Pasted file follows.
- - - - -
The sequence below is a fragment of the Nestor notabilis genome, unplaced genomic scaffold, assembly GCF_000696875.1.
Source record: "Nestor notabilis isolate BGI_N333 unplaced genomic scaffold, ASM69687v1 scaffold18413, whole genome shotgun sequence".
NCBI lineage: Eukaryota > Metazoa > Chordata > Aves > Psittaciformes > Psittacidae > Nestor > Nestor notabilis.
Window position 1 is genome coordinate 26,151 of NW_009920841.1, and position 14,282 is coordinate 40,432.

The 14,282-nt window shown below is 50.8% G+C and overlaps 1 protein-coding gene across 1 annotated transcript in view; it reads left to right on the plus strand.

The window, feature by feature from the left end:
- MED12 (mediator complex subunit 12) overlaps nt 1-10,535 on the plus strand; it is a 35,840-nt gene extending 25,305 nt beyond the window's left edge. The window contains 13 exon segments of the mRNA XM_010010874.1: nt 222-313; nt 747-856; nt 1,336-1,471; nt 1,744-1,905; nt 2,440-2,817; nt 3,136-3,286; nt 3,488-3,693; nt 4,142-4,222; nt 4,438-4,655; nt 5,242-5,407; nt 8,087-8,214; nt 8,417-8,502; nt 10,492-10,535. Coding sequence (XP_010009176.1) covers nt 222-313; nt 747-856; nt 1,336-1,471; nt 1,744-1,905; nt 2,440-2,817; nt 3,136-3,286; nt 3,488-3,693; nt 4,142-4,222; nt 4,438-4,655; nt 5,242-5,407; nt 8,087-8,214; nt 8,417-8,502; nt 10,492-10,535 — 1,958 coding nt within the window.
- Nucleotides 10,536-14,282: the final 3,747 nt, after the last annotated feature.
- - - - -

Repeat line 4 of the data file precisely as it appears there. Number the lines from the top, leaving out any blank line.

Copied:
Window position 1 is genome coordinate 26,151 of NW_009920841.1, and position 14,282 is coordinate 40,432.